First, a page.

The below was written in response to an interview of author Andy Fisher by Steve Holt for Citylab, which can be found here.
Like Janet Poppendieck in Sweet Charity, Andy Fisher raises some good points, but mistakes common poor practices within the charitable food system (over reliance on food drives, providing a 3-day standardized box of food once a month, insufficient attention paid to the dignity of people seeking help, etc.) for justification of a broad indictment of the system itself.
Over 50% of the households in this country are not well positioned to cope with unexpected expenses, and even more are only a missed paycheck or two away from a real financial crisis. The charitable food system, run properly, is an outstanding means of providing families that run into bumps on the road of life (unexpected car repairs, medical expenses, etc.) with an emergency injection of resources that can help prevent a temporary situation from turning into a financial death spiral, thus speeding a return to self sufficiency. (In such situations, it is more of a trampoline than a safety net!)
Even when providing long-term assistance, the charitable food system (again, run properly) produces a multiplier effect in terms of community impact per dollar that most other programs can only dream about. Including the operating expenses of our regional Feeding America food bank, the organization I run provides more than $5 of food assistance to people in need for every $1 of community resources spent in the process. In comparison to that 5:1 ratio, even the best cash or cash-equivalent programs like SNAP operate at less than 1:1 due to administrative costs.
I also strongly object to the idea that the charitable food system (or SNAP) should be in the business of paternalistically deciding what foods are “acceptable”. We should certainly encourage and empower people to make healthy choices – and indeed over 2/3 of the food my organization handles is fresh produce – but to claim that we shouldn’t also offer people in need the opportunity to have things like birthday cakes is to deny the emotional, social, and cultural role that food plays in all of our lives, and is fundamentally hostile to the basic human dignity about which Mr. Fisher professes to be so concerned. (More on that subject here.)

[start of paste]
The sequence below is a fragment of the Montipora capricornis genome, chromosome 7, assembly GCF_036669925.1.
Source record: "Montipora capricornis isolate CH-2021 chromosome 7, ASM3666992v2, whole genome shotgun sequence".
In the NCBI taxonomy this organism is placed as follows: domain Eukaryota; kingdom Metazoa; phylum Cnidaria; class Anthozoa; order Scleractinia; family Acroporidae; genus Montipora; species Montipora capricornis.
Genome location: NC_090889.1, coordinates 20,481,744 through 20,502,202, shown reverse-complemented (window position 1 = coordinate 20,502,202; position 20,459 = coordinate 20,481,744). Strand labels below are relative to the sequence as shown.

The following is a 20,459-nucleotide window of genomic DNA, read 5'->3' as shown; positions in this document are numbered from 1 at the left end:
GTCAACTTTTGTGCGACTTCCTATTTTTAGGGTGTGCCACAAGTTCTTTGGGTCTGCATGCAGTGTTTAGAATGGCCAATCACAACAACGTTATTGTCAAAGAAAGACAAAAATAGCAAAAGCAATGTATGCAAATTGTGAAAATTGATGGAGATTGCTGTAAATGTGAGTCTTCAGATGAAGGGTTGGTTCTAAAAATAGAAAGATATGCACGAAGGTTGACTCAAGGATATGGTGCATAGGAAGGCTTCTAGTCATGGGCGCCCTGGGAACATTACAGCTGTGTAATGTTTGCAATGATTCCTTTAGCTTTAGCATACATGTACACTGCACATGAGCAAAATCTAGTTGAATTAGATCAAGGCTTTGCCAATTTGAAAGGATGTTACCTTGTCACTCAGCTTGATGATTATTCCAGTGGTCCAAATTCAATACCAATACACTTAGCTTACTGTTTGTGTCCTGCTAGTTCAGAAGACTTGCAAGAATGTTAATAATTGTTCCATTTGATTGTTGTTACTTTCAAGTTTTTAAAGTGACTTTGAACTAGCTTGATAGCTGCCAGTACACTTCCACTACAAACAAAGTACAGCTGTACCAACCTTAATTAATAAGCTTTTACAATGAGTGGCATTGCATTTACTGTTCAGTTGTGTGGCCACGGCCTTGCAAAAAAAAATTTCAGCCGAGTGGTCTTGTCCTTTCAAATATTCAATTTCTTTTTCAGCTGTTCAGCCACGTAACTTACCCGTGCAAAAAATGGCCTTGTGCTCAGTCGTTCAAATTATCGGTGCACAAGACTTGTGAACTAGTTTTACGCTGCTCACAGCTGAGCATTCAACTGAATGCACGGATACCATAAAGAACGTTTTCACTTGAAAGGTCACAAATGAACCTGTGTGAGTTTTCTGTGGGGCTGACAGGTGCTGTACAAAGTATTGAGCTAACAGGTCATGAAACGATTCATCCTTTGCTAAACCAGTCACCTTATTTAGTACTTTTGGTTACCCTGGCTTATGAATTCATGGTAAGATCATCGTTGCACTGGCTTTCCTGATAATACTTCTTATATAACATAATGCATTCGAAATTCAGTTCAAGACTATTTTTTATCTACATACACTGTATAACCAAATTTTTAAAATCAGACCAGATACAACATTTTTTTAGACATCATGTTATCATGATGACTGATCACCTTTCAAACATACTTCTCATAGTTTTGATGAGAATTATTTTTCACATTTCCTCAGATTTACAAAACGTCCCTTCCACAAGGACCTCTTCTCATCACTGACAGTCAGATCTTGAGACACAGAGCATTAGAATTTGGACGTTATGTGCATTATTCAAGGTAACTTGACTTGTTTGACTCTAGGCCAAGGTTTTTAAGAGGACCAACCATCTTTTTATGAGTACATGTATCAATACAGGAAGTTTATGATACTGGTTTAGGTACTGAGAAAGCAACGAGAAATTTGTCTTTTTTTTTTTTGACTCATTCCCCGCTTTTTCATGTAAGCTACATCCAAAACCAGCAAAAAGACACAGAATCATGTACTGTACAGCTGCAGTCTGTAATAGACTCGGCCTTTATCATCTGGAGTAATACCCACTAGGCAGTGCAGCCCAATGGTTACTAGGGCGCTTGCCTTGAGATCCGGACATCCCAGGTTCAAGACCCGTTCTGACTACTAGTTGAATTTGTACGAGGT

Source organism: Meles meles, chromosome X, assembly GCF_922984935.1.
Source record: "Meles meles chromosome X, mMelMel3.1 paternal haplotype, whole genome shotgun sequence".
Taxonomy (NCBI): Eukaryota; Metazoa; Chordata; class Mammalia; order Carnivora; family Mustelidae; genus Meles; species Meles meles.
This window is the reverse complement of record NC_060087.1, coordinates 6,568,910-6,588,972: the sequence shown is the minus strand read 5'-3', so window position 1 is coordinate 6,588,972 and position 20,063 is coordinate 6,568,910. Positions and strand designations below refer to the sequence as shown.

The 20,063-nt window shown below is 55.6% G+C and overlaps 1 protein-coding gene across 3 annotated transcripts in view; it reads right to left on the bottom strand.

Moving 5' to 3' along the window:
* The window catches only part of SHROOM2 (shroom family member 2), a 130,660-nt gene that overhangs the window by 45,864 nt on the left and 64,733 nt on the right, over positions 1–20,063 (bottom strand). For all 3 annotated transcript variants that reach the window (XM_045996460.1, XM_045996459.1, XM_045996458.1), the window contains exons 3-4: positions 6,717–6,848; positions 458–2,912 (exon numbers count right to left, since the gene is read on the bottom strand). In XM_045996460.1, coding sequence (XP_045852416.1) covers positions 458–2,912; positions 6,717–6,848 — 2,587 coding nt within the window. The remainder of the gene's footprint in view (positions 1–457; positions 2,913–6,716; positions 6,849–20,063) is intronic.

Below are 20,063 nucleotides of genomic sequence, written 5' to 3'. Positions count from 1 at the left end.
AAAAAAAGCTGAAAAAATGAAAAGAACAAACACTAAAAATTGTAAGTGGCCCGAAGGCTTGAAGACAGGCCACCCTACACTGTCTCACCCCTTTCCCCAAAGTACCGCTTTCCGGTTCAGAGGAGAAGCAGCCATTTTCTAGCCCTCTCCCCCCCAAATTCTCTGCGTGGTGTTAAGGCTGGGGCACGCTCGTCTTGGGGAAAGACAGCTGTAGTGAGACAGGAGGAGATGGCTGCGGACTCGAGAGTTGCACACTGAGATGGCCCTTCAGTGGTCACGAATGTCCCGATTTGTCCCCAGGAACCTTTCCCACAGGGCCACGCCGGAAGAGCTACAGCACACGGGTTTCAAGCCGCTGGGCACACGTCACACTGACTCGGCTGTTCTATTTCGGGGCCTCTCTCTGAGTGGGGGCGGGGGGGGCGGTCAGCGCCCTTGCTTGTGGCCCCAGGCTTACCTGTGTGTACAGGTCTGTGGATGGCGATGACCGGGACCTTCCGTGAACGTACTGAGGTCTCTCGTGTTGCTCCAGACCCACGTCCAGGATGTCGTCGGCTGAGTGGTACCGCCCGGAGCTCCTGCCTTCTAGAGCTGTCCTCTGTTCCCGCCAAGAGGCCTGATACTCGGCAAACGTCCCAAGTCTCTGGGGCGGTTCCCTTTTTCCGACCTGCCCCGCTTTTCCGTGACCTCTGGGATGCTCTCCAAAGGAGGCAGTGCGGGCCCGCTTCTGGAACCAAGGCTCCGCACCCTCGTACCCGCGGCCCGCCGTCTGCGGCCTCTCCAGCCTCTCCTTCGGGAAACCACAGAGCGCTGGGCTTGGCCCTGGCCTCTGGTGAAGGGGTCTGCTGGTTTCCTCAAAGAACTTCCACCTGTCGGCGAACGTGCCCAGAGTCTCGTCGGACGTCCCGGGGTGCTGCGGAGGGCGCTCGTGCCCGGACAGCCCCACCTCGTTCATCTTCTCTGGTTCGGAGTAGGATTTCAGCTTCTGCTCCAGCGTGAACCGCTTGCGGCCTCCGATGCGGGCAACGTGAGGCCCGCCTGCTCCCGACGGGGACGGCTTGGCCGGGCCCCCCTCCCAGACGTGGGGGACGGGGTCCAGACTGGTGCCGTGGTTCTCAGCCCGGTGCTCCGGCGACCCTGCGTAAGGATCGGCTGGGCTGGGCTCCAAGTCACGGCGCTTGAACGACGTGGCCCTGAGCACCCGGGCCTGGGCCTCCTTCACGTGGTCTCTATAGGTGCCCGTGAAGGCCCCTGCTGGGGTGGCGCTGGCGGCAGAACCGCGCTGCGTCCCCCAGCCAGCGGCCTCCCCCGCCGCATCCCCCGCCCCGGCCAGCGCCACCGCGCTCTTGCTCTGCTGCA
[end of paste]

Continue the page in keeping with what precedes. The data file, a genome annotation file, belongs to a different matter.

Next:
Hunger is a foundational problem. If we want the economically struggling people in this country to be active in bringing about long-term positive change at any level (personal, community, national), we must do more to address hunger in the near term, not less. As a wise man once said: “A person who knows where their next meal is coming from can have many problems, a person who does not has only one.”
Anyone interested in learning more about how the charitable food system can (and should) work to adequately address the acute problem of hunger in America, and thereby create space in which long-term solutions can plausibly be enacted, can learn more here.